‘Anna, you’ve excelled yourself this time.’ That’s Joseph, my uncle. Portly, comfortable, solid. The sort of banker you’d trust with your family inheritance.
‘Oh, it’s nothing. Just a little strudel.’ Anna, my sister, and my paradigm. She’s trying to be modest, but bobs and smiles and preens herself just a little. As well she might; she makes the finest strudel in Berlin. All the family says so.
‘Well, let’s have a taste then!’ That’s my grandfather, tucking a napkin under his chin. He relishes his status as patriarch, and has a beard to suit it.
‘Well I think the birthday girl should have first slice, don’t you?’ My mother’s best jewellery jiggles on her bosom as she speaks. Widowed when Anna was ten and I was two, she raised us single-handedly with love and grit–under the benevolent supervision of the rest of the family.
‘Very well then.’ Anna hands me the knife. ‘Cut away, Esther. Don’t keep Grandfather waiting.’
I cut into the fine, buttery layers of pastry, my mouth watering. It is my eleventh birthday.
‘So, who’s for soup?’ Anna beams from the head of the table at the assembled family. ‘I had to promise Herr Kauffman the first crop from our strawberries in exchange for the chicken. So make the most of it!’ She laughs brightly and ladles out steaming amber bowlfuls.
‘Oh, you should have tried the soup in my day! It really tasted of chicken. The very smell of it used to guide us home on foggy nights.’ Grandfather takes a long slurp from his spoon nonetheless.
‘Anna, your matzoh balls are an inspiration. Goodness knows where you learned to cook like this. Not from me. Your father used to say I cooked with my elbows.’ My mother, peace making once again.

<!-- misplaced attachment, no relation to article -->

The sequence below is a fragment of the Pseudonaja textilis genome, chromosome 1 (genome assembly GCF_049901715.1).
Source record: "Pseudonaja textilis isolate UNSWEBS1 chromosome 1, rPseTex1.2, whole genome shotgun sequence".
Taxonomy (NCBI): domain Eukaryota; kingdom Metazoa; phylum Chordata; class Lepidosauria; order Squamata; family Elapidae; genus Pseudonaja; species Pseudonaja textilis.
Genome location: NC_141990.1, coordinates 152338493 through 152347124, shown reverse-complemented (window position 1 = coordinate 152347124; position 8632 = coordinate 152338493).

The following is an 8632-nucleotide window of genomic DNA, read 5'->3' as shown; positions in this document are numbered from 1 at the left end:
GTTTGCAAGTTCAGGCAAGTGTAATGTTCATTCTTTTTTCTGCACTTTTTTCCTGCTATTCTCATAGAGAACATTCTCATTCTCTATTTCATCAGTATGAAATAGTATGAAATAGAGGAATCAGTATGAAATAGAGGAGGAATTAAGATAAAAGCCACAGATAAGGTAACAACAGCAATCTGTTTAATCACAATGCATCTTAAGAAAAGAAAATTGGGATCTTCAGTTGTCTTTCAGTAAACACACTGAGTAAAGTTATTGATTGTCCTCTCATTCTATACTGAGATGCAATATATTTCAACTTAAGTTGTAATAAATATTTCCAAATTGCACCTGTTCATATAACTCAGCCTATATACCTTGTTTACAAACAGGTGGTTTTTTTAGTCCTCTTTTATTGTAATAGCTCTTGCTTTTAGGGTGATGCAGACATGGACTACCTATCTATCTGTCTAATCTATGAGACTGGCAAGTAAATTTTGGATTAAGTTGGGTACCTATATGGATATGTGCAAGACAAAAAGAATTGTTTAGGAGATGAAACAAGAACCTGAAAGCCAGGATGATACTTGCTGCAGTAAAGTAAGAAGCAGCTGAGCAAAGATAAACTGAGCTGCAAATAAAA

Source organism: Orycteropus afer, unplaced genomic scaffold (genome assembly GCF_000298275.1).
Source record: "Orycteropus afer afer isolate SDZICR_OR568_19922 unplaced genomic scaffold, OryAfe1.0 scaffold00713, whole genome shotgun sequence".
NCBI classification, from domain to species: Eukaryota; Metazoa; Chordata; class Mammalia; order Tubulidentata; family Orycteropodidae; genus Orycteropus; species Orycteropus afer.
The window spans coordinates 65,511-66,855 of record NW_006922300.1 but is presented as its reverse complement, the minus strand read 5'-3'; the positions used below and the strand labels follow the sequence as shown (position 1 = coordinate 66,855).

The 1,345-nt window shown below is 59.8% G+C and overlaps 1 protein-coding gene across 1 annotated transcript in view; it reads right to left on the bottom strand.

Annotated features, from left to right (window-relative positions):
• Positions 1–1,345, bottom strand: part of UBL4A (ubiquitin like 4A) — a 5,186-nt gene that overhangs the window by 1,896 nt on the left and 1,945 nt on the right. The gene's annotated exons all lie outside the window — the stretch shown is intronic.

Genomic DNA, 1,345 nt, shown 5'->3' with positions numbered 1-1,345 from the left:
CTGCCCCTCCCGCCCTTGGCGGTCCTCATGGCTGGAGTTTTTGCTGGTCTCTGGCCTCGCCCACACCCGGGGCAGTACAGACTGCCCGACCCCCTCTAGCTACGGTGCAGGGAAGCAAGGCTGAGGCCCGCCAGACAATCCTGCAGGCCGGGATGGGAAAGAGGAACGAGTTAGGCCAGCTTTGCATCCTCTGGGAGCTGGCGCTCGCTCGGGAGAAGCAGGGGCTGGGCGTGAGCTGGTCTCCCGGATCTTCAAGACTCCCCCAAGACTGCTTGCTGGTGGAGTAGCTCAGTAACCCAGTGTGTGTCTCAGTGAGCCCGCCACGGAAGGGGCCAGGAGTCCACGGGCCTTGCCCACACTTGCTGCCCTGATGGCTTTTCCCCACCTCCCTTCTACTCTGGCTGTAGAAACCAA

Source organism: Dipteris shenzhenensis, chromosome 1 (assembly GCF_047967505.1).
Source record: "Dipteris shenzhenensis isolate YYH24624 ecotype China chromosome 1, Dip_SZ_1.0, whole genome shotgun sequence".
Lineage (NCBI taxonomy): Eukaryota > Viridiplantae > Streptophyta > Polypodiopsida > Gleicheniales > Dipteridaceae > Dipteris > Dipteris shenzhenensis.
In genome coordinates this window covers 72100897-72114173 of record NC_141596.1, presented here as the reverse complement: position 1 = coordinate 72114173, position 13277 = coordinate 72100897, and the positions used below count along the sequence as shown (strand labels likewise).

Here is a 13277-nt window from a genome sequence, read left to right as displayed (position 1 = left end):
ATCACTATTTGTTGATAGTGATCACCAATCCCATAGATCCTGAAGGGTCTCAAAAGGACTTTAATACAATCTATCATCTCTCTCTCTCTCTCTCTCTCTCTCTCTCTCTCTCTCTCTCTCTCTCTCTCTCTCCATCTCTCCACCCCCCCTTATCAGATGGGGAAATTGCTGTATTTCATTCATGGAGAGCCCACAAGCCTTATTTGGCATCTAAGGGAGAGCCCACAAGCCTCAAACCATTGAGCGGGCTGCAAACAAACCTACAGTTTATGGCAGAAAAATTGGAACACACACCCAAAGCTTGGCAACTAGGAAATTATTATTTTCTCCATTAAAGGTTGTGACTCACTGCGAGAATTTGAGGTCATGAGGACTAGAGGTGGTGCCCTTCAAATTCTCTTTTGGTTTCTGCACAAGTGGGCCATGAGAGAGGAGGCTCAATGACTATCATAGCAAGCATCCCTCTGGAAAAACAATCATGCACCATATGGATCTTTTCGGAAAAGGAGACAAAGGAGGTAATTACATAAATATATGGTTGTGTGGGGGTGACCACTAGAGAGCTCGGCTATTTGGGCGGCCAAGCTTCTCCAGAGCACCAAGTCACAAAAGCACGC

‘I have a bottle put aside for a special occasion. Mosel, ‘26. A fine year.’ Uncle Joseph loves to show off his knowledge of wine. ‘Shall we drink a toast to our beautiful fifteen year-old?’
And I smile and smile, and forget all about my patched dress.
‘Uncle Joseph said to start without him. He’ll be home from the factory when he can.’ Mother’s thin face is creased with worry.
‘Yes, we’d better get on. Esther has to start her shift soon. Can’t have her missing her own party, can we?’ Anna smiles at me, switching on an internal light, her face the paper lantern to her soul.
‘Then let the party commence!’ Mother claps her hands, kindling memories of the old days.
‘And on tonight’s menu, we have… bread!’ Anna unveils the chipped plate with a flourish, revealing a round loaf of black bread, our usual fare. But in the middle she has placed a single candle, burning defiantly against all darkness. ‘Many happy returns, little sister.’
I do not say so, but it doesn’t seem much like a party, with Grandfather’s chair empty, and Uncle Joseph sweeping floors at the munitions factory.
‘Esther…’ Anna’s whisper breaks off into a cough. ‘Do you know what today is?’
Today. It is like yesterday, and like tomorrow, until worse comes. I shake my head.
‘Silly!’ She props herself up on her arm and offers a weak smile. ‘It’s your birthday. Twenty today, how about that? Mother would have been so proud.’
Again she succumbs to a prolonged bout of coughing. Finally, she wipes a streak of blood from her mouth and fumbles in the straw of her mattress. ‘See what I have for you! I saved it from my ration yesterday!’
A crust of bread. I turn my head away to hide my tears, but Anna is not fooled. ‘Don’t cry, Esther. It won’t be long now.’
‘They say the British are coming into the war. Who knows what might happen?’ I’m not ready to surrender hope yet.
But Anna shakes her head, her eyes closed. ‘Too late for us. You know where we’re going. You’ve heard the rumours.’
I lie beside her in the cold dawn and wrap my arms around her thin frame. ‘What will it be like, Anna? Tell me.’
‘Afterwards? Oh, Esther, it will be wonderful. No more mourning or crying or pain. You can have your piano, and play as loudly as you like.’
‘And you? What will you do?’
‘Oh, I think I will do what I’ve always done. Cook for my family, my friends, my Saviour. Do you think He’ll drop in sometimes?’
‘For your strudel, Anna, He’ll be a regular’
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